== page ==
Harvey forced us closer


When Hurricane Harvey made landfall, l was tucked away safely at my weekend job at the Dilworth Inn and Suites. I was in an inside room, which some people may shy away from because inside room at the Dilworth means no windows. Typically when I stay on premises I choose an inside room because the rooms are quiet, dark and cold. Last weekend I chose the inside room because I dislike storms.

I spent some time last weekend with a grieving family. As Harvey approached I had this feeling come over me. I felt I needed to talk to my mom, keep my son close by, call friends and put things in order. I was obsessive and crazy. I was hovering and controlling. I was scared. Not only for myself but for the people Harvey would affect. I was worried for the coast and the suburbs. I was nervous for the people and animals.

After Harvey blew through Gonzales with 30 mph winds and 40 to 50 mph gusts, I relaxed a bit. Sunday’s sun brought me much relief. But Sunday turned out to be a day that brought me great grief, heightened compassion and sympathy.

Evacuees started to pour into town. They were exhausted, defeated and hopeless. I saw women crying and shivering, men unable to speak, children confused, and so many other heart-wrenching observations.

On Monday, the newspaper was closed. I set up “office" in the hotel. As my manager, and friend, Jenny worked with housekeepers to make rooms ready, I typed up news stories and folded sheets and towels to prepare rooms for the evacuees who would bring the hotel evacuees total to 42.

For the most part, these evacuees came with little-to-no money, few possessions and a lot of anxiety. Whole families were stuffed into rooms as comfortably as possible and the day went on - quietly, because these people were in such distress they slept all day.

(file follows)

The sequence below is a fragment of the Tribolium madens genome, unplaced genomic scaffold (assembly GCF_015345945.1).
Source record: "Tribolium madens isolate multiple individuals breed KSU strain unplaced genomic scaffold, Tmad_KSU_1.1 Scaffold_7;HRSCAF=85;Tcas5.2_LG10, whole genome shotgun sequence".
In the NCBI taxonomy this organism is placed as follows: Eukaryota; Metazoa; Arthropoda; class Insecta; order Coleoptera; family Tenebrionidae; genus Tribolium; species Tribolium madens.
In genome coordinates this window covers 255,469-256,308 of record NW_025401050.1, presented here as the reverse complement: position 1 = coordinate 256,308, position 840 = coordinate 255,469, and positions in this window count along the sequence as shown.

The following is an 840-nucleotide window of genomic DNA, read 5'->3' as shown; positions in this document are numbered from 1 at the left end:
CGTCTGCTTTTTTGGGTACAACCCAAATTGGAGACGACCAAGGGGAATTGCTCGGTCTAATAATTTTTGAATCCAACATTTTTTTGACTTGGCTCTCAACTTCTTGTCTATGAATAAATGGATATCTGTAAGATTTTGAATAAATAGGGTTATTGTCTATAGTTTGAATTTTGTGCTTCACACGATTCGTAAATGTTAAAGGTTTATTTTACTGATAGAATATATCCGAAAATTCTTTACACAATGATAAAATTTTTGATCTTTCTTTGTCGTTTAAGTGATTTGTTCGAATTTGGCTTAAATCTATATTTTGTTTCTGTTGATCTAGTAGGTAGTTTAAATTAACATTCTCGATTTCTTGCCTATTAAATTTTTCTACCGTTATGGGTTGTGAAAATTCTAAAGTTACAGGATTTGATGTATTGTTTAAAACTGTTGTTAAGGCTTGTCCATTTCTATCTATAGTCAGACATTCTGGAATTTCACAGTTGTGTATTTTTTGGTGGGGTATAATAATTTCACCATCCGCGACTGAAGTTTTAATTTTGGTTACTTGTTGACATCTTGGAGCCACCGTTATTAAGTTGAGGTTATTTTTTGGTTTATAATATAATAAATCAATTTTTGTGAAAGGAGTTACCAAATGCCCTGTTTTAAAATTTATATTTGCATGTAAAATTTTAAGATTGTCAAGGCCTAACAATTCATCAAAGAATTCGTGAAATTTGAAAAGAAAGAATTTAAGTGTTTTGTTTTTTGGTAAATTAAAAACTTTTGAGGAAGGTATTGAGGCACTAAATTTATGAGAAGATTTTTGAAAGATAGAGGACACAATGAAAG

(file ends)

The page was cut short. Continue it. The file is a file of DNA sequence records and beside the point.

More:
As the day progressed it became apparent that these people had spent all their only funds to prepare for Harvey and their subsequent journey to safety in Gonzales. One by one they received news the Federal Emergency Management Association (FEMA) would pay for their stay, but FEMA only pays for lodging. These people were out of their homes, out of money, out of clothes, and out of food.

Hotels provide breakfast — to varying degrees. That meal was under control. Lunch came and went and noticing none of the guests went for food, I decided to make some calls, since Jenny couldn't feed them cereal three meals a day.

Whataburger, the Rusty Rooster, Mr. Taco, La Bella Tavolla, Mr. G’s, the Gonzales Noon Lions, First Baptist Church, many individuals, as well as the employees of A&S Recycling, all pitched in. I was blown away. These people who were so lost and out of sorts were being cared for — by the entire community.

On top of food donations, many other items were donated. We got diapers and wipes from the local Child Protective Services (CPS). We got more diapers and some hygiene products from First Baptist. We got books, thanks to the Robert Lee Brothers Memorial Library. People poured in with toys and clothes and shoes.

It was amazing. I spent approximately 48 hours (off the clock) being amazed and sharing in pure love.

What happened after the donations? The little girls played dress up — Disney Princess, Hello Kitty, and Barbie ensembles were put together and presented runway-style. The boys played with trucks and balls and hats. The teens played games and sketched. Two little ones even drew pictures for Jenny and me. What a transformation in moods and well-being!

I have been on a little bit of a kick lately. I'm pro unity. I have said in previous columns I want to see Gonzales unite. I want to see Texas unite. I want to see the United States unite. I want to see the world unite.

So, Gonzales united this past week. We are proof to ourselves unity is possible. We can do it! Hopefully we can continue with the unity when we are not in a state of disaster.